3   Try to buy a smoker that will fit the size of family/group you are normally feeding. A medium-sized smoker 18" or 20" diameter by 30" long will allow large cuts of meat like shoulders and turkeys to be cooked without burning the skin from the hotter top areas of your grill. A 20" diameter by 30" long smoker will hold a brisket or shoulder, two whole chickens, and few hoops of sausage on the bottom shelf, with 3 corn-on-the-cob, 3 baked potatoes, and a slab of ribs on the top half shelf, if one is present. This size will feed the average family/group of 5 to 10, without having to stack the meats and vegetables inside too closely together.

4   A nice feature in some off-set firebox smokers, is an adjustable meat rack over the fire, for grilling steaks, hamburgers, hot-dogs, fajitas, vegetables and blackening redfish.

5   Try to get a unit that has features like adjustable grill heights, and removable meat racks framed in steel angles for extra strength. A large log rack underneath is also helpful for storing wood, charcoal, trays and pans. A steel plate fixed baffle, welded at 45 degrees, between the firebox and main chamber of your smoker will allow you more cooking area, and helps to even out the temperatures from one end of the smoker to the other. A   2-inch high steel plate welded vertically at the bottom of the smoking chamber by the firebox, will allow you to pour water, wine, or juice in the bottom of your smoker to keep the meats moist during cooking. A drain at the end away from the firebox is useful to drain off any drippings and fluids you don't want after cooking. Place a ball valve on the drain for easy cleanup.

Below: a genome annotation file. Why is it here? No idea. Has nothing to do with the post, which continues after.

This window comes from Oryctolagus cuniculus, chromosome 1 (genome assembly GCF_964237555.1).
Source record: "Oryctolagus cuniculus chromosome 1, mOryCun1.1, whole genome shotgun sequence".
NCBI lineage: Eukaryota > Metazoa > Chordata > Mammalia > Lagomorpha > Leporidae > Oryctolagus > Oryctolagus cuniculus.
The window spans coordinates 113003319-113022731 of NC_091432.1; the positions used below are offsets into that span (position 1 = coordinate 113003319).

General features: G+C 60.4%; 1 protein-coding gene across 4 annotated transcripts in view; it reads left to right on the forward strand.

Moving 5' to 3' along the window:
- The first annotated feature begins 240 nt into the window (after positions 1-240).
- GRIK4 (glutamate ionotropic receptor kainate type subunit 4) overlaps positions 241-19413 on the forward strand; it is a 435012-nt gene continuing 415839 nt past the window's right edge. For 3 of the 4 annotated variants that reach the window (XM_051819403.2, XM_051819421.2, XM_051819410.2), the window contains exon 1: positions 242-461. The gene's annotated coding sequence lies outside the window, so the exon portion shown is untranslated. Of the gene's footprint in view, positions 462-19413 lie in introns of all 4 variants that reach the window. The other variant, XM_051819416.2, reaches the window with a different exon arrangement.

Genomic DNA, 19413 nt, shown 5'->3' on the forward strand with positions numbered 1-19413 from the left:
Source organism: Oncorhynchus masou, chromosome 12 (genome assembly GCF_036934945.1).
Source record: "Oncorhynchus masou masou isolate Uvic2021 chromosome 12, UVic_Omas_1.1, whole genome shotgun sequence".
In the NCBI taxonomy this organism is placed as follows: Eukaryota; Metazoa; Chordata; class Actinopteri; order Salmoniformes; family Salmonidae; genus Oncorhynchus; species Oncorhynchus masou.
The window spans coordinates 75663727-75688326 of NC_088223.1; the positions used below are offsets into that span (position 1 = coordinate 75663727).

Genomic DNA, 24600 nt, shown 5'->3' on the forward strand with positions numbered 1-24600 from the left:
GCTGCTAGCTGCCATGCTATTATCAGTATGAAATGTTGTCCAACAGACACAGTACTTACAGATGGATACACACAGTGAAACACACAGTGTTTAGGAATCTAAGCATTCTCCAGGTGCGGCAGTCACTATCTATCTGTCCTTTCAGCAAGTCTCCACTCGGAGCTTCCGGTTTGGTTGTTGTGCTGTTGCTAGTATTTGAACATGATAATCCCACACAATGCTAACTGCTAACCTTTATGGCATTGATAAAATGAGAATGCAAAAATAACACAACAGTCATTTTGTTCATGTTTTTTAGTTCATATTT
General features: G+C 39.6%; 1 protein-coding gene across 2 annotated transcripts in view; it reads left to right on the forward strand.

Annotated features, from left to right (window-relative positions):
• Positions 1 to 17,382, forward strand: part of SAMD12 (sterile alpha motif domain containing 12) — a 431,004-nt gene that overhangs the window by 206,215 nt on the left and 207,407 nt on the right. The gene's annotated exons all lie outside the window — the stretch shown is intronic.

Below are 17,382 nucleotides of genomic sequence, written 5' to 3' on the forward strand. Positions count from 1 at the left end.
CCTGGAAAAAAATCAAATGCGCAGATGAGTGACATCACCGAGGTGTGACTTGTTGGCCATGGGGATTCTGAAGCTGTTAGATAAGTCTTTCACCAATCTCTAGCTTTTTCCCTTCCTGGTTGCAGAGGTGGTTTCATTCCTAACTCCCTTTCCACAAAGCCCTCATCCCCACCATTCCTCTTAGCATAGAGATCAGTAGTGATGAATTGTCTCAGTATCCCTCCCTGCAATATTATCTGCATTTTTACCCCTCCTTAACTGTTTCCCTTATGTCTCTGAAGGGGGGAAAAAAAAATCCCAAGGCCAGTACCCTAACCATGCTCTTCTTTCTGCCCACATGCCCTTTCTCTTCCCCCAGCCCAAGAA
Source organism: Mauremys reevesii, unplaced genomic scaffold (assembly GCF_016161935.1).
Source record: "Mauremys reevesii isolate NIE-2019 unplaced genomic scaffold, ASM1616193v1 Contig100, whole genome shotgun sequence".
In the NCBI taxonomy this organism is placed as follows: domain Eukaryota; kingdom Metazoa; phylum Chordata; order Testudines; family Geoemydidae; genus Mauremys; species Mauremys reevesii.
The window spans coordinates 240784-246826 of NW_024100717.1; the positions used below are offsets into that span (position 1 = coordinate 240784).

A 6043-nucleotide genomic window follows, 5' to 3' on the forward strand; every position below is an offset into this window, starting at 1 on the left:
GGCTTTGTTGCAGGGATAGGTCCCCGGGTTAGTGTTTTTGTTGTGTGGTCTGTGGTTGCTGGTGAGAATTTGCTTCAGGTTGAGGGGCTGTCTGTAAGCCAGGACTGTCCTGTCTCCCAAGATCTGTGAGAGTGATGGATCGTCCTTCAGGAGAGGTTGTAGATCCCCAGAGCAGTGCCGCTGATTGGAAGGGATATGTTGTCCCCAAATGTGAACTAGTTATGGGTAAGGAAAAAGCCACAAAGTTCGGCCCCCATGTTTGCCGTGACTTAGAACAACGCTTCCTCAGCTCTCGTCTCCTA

6   Be sure to inspect the grill or smoker for sharp edges, unwelded corners, sturdy legs and quality wheels. Swivel casters on one end, and large wheels on the heavy end will make moving your grill easier. Be sure the doors fit tightly, with a seal that won't warp due to the heat of everyday cooking. Make sure the straps on the edges of the doors are welded completely, and not skip welded, as this can lead to warping.

7   Decent handles that don't get hot are a must for any grill or smoker. Wood handles do not last very long outside in the weather. A handle that allows the air to go through it, like a coiled stainless steel handle, are by far the best you can get.

8 Make sure your smoker includes a quality stainless steel thermometer that is hermetically sealed, so smoke does not condense inside the dial. It should be mounted at the meat rack level, and not higher up in the center, or on the top of the door, as it is usually 50 to 75F hotter than at the meat rack.

9   Look for grills or smokers that have plenty of shelf and table space.

10   Be wary of grills that have cheap door hinges or latches, as these will last outside in the weather for only a short time before they rust shut or break off. The doors with a steel bar the full length of the door hinges are better.

11   Adjustable controls for air-intake at the firebox are helpful for controlling the inside temperature of your grill or smoker. Ones with the sideways sliding controls will last much longer. An adjustable cap on the smokestack will also be helpful.

12  Be sure to ask for any recipe or instruction books that may be included. Also collect any information they may have on accessories for your smoker, like covers, charcoal and wood suppliers, cookbooks, cutting boards, seasoning supplies, and replacement parts for your grill, like racks, etc.

13   Deal only with reputable companies, that will be there to answer your questions if a problem should ever arise or you need replacement parts.

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[David, since you make and sell barbecue pits for a living (BBQ Pits by Klose), I guess you could have just about any size or style smoker you want. What do you have?]

David Klose--